A new report has revealed the number of vehicle thefts in Lichfield and Burntwood are among the highest in Staffordshire.
The figures for the 12 months to November 2020 were revealed in a report due to be discussed by an overview and scrutiny committee meeting at Lichfield District Council next week.
It showed that the number of thefts of vehicles per 1,000 people was an average of 2.1 – the second highest figure in the Staffordshire Police area.
The county-wide rate is 1.6 per 1,000 people.
“Communities in higher-value suburban areas with detached homes and lower-levels of overall housing density are in at risk groups.
“Analysis across the force-area suggests that households in the most affluent parts of affected areas have been disproportionately affected by car key burglaries.
“Rates of motor vehicle thefts per 1,000 population in Lichfield are the second highest in the force-area.
“These offences have typically been focused in the south-east of the area, with Tamworth and Lichfield particularly affected.”Community Safety Strategic Assessment
The breakdown reveals that Shenstone and Chasetown are the two highest areas in Lichfield district with rates of 15.1 and 13.4 respectively.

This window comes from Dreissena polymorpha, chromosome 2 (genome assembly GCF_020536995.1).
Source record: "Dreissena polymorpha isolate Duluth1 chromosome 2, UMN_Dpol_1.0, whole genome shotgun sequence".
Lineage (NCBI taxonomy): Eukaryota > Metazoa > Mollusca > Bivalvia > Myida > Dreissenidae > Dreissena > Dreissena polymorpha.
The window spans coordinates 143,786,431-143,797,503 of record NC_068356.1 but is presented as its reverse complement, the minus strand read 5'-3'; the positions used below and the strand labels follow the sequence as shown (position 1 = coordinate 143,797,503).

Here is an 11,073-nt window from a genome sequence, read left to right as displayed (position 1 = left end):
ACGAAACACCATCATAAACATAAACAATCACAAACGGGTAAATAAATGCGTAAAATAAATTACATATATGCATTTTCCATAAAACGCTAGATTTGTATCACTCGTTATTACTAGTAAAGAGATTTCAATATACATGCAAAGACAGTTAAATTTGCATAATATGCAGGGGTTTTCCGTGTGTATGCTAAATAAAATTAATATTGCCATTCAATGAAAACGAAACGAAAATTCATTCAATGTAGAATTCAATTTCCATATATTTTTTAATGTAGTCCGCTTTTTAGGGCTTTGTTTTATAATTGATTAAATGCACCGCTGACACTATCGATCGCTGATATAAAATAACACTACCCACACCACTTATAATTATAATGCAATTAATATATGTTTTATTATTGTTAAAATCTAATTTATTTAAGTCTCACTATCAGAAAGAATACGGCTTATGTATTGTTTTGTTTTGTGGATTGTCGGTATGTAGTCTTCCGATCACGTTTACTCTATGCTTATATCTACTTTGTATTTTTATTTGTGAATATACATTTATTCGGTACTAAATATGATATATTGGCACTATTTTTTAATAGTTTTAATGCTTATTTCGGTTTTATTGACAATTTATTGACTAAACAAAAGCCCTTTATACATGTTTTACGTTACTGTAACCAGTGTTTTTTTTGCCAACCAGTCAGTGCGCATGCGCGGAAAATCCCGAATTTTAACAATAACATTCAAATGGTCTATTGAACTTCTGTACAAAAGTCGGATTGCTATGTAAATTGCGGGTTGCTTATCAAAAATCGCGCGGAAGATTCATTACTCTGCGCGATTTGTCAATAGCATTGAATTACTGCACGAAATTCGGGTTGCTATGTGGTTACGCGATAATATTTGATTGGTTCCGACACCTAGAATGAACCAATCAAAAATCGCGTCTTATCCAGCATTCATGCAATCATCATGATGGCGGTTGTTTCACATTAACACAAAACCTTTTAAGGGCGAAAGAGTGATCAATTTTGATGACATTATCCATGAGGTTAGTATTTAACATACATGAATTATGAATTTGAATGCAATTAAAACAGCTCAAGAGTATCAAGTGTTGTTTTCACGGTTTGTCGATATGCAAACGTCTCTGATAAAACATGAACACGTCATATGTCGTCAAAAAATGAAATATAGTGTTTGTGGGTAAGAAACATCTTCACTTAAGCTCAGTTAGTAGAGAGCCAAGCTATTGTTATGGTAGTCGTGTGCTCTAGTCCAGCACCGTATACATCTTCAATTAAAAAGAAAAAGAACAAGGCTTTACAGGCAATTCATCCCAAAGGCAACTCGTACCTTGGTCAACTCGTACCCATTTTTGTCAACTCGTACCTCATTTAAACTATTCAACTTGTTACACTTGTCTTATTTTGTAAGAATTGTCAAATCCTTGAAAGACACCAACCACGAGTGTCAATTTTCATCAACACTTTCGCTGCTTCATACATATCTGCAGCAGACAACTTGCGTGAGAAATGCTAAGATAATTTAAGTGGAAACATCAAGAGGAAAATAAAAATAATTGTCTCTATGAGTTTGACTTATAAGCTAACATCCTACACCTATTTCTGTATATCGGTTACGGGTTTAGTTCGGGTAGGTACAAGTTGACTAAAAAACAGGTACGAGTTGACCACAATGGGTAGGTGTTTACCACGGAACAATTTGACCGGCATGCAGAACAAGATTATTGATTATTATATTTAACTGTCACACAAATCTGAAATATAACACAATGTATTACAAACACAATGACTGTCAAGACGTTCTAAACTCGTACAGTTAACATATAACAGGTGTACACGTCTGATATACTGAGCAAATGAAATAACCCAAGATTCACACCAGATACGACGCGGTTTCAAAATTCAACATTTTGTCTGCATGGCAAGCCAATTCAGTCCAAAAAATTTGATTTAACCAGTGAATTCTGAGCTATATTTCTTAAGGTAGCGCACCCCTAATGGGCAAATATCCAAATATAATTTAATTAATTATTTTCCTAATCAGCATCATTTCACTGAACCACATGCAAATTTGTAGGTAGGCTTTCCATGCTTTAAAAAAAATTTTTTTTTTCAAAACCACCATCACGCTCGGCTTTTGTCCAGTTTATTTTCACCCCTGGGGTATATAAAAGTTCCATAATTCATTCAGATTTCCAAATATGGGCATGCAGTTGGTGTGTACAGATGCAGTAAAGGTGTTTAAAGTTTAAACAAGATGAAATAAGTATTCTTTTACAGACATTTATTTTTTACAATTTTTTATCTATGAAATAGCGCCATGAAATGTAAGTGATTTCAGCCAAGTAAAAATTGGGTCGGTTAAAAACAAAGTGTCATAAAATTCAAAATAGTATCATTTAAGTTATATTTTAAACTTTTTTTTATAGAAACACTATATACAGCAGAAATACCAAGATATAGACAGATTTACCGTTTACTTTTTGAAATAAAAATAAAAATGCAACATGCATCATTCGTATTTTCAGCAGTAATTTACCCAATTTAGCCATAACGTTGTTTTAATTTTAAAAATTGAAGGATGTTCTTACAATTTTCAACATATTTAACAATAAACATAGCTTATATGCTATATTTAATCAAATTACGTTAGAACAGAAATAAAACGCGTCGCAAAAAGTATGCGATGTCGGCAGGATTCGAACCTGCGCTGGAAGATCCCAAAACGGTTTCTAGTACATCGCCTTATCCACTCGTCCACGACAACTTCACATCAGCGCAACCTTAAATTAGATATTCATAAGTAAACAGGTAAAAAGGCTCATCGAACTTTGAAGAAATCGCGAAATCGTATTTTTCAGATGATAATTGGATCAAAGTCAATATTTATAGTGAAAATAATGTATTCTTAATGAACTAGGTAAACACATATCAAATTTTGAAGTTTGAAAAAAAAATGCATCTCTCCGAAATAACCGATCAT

The report added that Shenstone’s vehicle theft figures are almost double the average for England and Wales.
“Offences appear to be particularly targeted and have affected areas and communities which typically do not experience high levels of overall crime.
“The wards in the force-area with some of the highest proportions of burglaries resulting in a vehicle theft are also often wards with some of the lowest rates of crime overall.”Community Safety Strategic Assessment
“Approaches to vehicle theft have changed”
The report said the way vehicles were being taken was changing, with criminals finding new ways to beat security measures.
“As anti-theft technology in vehicles has improved, approaches to vehicle theft have changed.
“With many modern vehicles unable to be driven without their keys, criminals are increasingly using burglary to facilitate vehicle theft – entering properties purely to steal vehicle keys and key fobs and then driving the stolen vehicle away from the scene.
“There additionally remains challenge relating to the use of electronic devices to facilitate theft of vehicles which use ‘keyless’ technology without the criminal needing to access the key fob itself.
“So-called ‘relay attacks’ can be committed without an individual needing to physically access the keys, using a device to pick up the key fobs signal from indoors, and ‘relay’ this to the vehicle outdoors.
“Regionally, it is considered that this approach to vehicle theft has contributed significantly to the rise in vehicle thefts across the West Midlands region.”Community Safety Strategic Assessment
The report will be discussed at a meeting on 10th March.